Solar Photovoltaic (PV) Distributed Generation Systems - Control and Protection Open Access
Downloadable ContentDownload PDF View PDF in Browser Report an accessibility issue with this item
This dissertation proposes a comprehensive control, power management, and fault detection strategy for solar photovoltaic (PV) distribution generations. Battery storages are typically employed in PV systems to mitigate the power fluctuation caused by unstable solar irradiance. With AC and DC loads, a PV-battery system can be treated as a hybrid microgrid which contains both DC and AC power resources and buses. In this thesis, a control power and management system (CAPMS) for PV-battery hybrid microgrid is proposed, which provides 1) the DC and AC bus voltage and AC frequency regulating scheme and controllers designed to track set points; 2) a power flow management strategy in the hybrid microgrid to achieve system generation and demand balance in both grid-connected and islanded modes; 3) smooth transition control during grid reconnection by frequency and phase synchronization control between the main grid and microgrid. Due to the increasing demands for PV power, scales of PV systems are getting larger and fault detection in PV arrays becomes challenging. High-impedance faults, low-mismatch faults, and faults occurred in low irradiance conditions tend to be hidden due to low fault currents, particularly, when a PV maximum power point tracking (MPPT) algorithm is in-service. If remain undetected, these faults can considerably lower the output energy of solar systems, damage the panels, and potentially cause fire hazards. In this dissertation, fault detection challenges in PV arrays are analyzed in depth, considering the crossing relations among the characteristics of PV, interactions with MPPT algorithms, and the nature of solar irradiance. Two fault detection schemes are then designed as attempts to address these technical issues, which detect faults inside PV arrays accurately even under challenging circumstances, e.g., faults in low irradiance conditions or high-impedance faults. Taking advantage of multi-resolution signal decomposition (MSD), a powerful signal processing technique based on discrete wavelet transformation (DWT), the first attempt is devised, which extracts the features of both line-to-line (L-L) and line-to-ground (L-G) faults and employs a fuzzy inference system (FIS) for the decision-making stage of fault detection. This scheme is then improved as the second attempt by further studying the system's behaviors during L-L faults, extracting more efficient fault features, and devising a more advanced decision-making stage: the two-stage support vector machine (SVM). For the first time, the two-stage SVM method is proposed in this dissertation to detect L-L faults in PV system with satisfactory accuracies.Numerous simulation and experimental case studies are carried out to verify the proposed control and protection strategies. Simulation environment is set up using the PSCAD/EMTDC and Matlab/Simulink software packages. Experimental case studies are conducted in a PV-battery hybrid microgrid using the dSPACE real-time controller to demonstrate the ease of hardware implementation and the controller performance. Another small-scale grid-connected PV system is set up to verify both fault detection algorithms which demonstrate promising performances and fault detecting accuracies.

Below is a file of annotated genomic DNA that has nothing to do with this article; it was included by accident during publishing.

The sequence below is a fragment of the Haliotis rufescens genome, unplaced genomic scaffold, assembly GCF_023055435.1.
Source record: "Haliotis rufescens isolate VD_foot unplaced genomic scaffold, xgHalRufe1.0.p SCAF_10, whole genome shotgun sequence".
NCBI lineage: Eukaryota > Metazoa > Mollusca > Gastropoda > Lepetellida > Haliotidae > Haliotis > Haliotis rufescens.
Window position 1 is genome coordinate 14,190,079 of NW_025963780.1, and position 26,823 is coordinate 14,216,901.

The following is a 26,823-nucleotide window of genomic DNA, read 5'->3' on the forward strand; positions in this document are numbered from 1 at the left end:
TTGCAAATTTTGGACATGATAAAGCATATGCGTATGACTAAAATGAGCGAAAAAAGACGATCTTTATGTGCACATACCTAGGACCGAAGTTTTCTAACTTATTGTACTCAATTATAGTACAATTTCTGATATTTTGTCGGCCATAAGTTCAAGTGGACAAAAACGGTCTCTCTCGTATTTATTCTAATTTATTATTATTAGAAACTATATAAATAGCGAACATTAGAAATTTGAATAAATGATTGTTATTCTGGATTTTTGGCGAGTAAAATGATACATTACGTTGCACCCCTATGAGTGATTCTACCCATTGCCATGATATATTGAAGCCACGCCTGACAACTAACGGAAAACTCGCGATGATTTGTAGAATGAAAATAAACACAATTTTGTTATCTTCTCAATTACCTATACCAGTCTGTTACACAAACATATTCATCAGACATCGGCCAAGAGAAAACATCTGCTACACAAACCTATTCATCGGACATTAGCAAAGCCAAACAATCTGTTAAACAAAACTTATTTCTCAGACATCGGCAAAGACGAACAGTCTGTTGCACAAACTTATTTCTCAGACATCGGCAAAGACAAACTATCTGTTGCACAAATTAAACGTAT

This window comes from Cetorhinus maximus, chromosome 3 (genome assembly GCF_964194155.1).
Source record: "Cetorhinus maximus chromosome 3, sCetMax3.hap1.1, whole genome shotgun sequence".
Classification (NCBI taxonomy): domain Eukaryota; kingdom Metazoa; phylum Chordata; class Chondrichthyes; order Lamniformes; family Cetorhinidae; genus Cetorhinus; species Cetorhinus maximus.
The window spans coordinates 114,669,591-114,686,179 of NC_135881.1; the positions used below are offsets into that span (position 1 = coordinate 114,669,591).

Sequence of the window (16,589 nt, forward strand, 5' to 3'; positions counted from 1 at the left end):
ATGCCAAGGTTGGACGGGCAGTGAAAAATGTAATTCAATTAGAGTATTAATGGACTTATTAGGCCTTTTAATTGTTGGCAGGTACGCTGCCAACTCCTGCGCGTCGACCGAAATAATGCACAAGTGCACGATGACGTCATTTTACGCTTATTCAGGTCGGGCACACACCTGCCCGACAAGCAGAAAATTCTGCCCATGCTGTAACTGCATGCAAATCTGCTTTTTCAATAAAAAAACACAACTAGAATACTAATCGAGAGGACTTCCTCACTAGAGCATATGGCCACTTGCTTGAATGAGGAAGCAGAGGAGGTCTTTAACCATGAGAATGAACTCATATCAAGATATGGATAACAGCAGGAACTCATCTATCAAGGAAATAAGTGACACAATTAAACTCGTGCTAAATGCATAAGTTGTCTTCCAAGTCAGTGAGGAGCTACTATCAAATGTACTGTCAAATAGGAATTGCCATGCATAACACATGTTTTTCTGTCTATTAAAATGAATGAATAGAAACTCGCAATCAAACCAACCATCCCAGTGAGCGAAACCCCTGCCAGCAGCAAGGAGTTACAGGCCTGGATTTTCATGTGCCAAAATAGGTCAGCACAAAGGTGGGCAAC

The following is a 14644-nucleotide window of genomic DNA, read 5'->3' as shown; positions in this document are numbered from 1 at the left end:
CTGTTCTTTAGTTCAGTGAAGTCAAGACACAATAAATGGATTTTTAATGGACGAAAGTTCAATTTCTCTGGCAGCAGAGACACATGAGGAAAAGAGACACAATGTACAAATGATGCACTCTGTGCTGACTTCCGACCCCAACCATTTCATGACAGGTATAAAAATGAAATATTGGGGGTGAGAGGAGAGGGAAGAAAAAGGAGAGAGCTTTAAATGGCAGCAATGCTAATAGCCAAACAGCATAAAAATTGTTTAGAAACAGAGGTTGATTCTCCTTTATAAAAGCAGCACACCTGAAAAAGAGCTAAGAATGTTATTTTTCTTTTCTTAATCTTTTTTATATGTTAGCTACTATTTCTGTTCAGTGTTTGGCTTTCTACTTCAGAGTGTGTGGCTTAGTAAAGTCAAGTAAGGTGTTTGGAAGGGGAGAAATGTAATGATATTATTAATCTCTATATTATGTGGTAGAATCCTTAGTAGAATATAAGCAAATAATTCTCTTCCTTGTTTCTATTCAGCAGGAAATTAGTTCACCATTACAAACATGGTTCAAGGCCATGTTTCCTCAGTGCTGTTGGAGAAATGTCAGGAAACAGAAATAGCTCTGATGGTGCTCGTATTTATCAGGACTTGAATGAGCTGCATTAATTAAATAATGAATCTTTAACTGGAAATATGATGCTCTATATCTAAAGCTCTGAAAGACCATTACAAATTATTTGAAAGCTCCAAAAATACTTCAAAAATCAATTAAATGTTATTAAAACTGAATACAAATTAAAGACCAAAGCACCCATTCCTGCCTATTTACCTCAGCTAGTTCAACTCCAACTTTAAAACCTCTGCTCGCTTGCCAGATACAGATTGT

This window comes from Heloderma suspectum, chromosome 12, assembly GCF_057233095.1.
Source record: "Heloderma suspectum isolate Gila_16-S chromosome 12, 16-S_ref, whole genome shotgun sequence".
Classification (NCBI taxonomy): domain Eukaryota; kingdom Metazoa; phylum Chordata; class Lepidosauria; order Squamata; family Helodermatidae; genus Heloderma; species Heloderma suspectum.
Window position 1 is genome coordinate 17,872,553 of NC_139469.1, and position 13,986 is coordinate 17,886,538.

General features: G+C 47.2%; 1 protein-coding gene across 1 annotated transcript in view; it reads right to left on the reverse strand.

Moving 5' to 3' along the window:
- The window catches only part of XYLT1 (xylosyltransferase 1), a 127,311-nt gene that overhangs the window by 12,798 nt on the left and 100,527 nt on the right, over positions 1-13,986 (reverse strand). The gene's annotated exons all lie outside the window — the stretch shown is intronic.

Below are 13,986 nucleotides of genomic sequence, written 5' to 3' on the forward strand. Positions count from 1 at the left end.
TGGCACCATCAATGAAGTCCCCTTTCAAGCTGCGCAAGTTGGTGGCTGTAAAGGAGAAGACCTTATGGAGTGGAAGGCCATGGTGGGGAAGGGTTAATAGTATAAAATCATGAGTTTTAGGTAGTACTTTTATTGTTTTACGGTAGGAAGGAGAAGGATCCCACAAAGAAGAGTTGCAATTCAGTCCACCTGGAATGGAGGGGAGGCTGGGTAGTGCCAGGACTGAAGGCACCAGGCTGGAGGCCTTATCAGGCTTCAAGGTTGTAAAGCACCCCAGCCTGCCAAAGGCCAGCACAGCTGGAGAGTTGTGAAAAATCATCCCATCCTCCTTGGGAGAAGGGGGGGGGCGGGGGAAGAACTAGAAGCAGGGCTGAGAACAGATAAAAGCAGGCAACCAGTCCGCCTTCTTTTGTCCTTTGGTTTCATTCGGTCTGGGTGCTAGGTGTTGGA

Notice to Authors
If you are the author of this work and you have any questions about the information on this page, please use the Contact form to get in touch with us.